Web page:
I recently bought my first ever flat. I have been refurbishing it over the last few months, or more accurately, my sister has been, while I am in Bangladesh (thanks Faye!). I am excited about the prospect of living in my own flat for the first time.
Part of the refugee settlement. Photo: Anna Surinyach.
Buying a house has made me think a lot about what it means to have one.
Most of the patients I look after are Rohingya refugees, who live in precarious dwellings solely made up of plastic sheeting held up by bamboo. Their “houses” don’t have electricity, heating or beds, and they are at high risk from flooding, mudslides and heavy rain. Being “at home” provides no guarantee of a regular meal or security.
We recently admitted an 11-year-old girl to the clinic with a suspected neurological condition. She developed signs of extreme weakness, and eventually she was unable to walk.
After weeks of physiotherapy the girl made some progress. She went from not being able to move her legs at all, to standing up, albeit with a significant amount of assistance.
A patient at the MSF clinic in Kutupalong, photographed in September 2017. Photo: Antonio Faccilongo
As soon as she felt herself getting better, the girl started asking us when she would be able to go home.
There was still some time to go as we were preparing her discharge with the help of another organisation supporting people with disabilities. She was given a mattress so she wouldn’t be lying on the floor at night and a wheelchair to provide some – although limited – mobility. The camp isn’t exactly wheelchair friendly with the hills, mud and narrow bamboo bridges. Now, she was just waiting on a latrine chair to arrive.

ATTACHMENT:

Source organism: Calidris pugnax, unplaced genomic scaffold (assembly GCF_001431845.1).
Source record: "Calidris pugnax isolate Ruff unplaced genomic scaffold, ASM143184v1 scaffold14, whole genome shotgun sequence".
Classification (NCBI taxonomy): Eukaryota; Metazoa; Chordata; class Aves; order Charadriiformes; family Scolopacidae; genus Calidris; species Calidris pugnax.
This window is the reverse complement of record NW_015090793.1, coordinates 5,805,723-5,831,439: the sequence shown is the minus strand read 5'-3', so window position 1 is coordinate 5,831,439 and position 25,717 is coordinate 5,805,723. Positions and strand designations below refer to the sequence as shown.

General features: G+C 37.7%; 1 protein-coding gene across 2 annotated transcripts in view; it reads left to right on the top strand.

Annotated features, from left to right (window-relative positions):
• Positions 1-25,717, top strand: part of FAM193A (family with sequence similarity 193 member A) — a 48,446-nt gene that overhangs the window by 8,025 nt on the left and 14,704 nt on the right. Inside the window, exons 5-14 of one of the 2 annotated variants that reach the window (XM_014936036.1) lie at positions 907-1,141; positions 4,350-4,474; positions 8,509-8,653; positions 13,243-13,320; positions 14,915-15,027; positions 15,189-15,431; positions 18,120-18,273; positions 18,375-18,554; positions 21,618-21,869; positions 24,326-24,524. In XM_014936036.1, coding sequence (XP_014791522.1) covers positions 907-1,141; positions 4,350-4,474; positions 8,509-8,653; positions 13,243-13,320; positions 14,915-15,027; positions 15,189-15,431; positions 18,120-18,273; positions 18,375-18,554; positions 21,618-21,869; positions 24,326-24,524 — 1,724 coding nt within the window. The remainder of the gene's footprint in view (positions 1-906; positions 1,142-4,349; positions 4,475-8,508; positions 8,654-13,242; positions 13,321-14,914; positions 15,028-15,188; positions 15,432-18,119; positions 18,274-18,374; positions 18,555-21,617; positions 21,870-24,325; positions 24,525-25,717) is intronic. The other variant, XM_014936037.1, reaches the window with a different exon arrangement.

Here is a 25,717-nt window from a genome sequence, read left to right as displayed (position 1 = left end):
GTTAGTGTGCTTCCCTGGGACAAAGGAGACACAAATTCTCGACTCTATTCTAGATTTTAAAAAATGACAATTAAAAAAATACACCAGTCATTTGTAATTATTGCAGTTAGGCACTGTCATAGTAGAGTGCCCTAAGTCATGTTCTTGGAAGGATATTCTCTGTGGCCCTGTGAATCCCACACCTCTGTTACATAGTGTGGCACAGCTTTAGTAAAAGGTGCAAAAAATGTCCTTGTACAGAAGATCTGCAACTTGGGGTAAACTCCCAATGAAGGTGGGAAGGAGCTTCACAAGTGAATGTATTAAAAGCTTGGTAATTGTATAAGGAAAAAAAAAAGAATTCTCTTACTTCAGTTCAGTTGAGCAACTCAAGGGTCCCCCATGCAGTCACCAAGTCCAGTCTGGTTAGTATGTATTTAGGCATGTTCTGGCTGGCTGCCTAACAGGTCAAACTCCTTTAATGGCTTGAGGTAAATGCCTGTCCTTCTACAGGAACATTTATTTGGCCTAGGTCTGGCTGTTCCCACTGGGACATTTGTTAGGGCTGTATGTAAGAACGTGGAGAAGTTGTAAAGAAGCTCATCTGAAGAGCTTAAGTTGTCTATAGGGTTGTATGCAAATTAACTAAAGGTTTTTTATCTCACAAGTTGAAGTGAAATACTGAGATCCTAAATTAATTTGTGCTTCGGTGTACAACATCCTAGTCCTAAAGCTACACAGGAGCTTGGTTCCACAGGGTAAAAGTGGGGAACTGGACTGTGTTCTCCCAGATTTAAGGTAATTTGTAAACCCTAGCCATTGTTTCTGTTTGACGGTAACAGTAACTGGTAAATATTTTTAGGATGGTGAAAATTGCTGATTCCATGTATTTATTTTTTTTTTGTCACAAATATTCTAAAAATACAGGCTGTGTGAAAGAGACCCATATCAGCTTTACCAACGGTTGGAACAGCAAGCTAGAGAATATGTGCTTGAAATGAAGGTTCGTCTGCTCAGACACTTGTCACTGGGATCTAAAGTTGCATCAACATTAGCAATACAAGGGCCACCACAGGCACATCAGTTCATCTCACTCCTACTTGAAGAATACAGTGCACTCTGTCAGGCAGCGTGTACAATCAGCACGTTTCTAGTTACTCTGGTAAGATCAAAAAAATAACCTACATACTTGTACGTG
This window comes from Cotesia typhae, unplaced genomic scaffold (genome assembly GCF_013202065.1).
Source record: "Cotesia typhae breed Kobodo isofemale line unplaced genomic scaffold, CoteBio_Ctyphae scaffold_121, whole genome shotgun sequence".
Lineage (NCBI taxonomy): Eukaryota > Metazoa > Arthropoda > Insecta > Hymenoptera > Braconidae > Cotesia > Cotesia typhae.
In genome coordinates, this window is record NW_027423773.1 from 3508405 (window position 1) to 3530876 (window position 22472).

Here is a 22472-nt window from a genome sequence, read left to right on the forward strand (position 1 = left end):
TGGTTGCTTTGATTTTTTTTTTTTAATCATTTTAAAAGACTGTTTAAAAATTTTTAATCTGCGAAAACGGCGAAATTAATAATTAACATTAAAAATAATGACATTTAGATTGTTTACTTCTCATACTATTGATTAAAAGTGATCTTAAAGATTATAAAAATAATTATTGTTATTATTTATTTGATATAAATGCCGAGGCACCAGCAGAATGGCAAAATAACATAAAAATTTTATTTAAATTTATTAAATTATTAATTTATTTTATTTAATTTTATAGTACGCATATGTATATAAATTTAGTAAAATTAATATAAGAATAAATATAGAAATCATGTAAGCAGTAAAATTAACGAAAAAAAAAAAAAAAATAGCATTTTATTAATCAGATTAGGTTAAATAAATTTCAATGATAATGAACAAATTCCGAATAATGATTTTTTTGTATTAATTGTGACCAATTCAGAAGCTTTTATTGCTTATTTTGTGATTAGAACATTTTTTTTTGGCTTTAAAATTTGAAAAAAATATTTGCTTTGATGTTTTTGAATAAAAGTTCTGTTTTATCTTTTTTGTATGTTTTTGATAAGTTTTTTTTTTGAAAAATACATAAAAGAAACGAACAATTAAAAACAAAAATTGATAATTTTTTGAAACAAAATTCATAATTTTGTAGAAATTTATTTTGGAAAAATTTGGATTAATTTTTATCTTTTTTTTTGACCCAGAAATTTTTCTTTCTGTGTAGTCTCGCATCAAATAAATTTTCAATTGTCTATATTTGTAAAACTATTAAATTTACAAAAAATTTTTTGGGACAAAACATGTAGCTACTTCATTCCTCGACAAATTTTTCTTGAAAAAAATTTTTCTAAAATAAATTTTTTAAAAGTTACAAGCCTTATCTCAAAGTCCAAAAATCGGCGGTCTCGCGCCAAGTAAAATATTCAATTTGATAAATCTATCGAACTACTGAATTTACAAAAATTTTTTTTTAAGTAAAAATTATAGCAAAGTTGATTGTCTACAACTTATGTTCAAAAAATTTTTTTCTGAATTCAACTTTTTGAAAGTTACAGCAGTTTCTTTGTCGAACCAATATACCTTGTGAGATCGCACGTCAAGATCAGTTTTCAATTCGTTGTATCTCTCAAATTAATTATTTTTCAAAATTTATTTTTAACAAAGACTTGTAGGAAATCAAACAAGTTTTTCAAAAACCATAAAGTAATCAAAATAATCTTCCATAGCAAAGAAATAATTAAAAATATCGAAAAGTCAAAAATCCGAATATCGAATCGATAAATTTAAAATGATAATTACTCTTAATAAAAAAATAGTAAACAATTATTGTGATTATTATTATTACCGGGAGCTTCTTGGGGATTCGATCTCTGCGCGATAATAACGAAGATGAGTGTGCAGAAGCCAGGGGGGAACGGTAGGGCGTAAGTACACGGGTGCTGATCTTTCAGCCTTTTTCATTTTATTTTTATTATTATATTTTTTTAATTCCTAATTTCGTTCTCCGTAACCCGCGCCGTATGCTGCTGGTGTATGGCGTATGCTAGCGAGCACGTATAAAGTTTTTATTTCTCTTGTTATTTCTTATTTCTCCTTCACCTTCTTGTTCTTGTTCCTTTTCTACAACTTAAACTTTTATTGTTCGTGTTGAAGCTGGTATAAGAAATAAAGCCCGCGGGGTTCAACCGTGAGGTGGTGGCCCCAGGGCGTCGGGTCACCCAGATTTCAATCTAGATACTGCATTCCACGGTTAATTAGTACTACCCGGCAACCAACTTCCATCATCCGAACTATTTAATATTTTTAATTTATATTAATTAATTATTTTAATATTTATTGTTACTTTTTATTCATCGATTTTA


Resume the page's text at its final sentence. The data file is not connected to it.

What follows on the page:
Every day, she asked where her latrine chair was so she could go home. Thankfully, our clinic logistician came to the rescue with a specially made version out of one of the plastic office chairs. When we delivered the chair, she became our jolliest patient, because she was finally able to go ‘home’; back to the shelter she had lived in for less than a month. She even invited me to go around for a visit!
A patient at one of MSF's clinics serving the Rohingya refugee community in Bangladesh. Photo: Anna Surinyach
We also admitted a teenage girl with acute hepatitis and while she had only been in the hospital for a week, she was desperate to go home. While doing the ward-round, she asked me why the patient next to her was being discharged but she wasn’t. I explained that she hadn’t shown us that she was able to eat or drink anything yet. She proceeded to do her best to eat handfuls of grapes – seemingly a hospital staple all over the world. Despite her attempts, I told her I couldn’t discharge her yet and she responded with a look to show me she had proven her point.
This week, we also discharged one of our longest staying patients. She is paralysed from the waist down, and was unable to leave as she needed regular wound care. Now, she had improved so much that she didn’t need frequent dressings and her family felt that occasional trips to the clinic was achievable. The hospital was the only home she knew since leaving Rakhine State, so she was extremely nervous on the day of discharge. After a chat with her mum and our team of counsellors, she was ready to leave.
These three patients are a reminder of how important it is to have a space you can call home. I really hope the situation for our patients improve so they have a better place to go home to.
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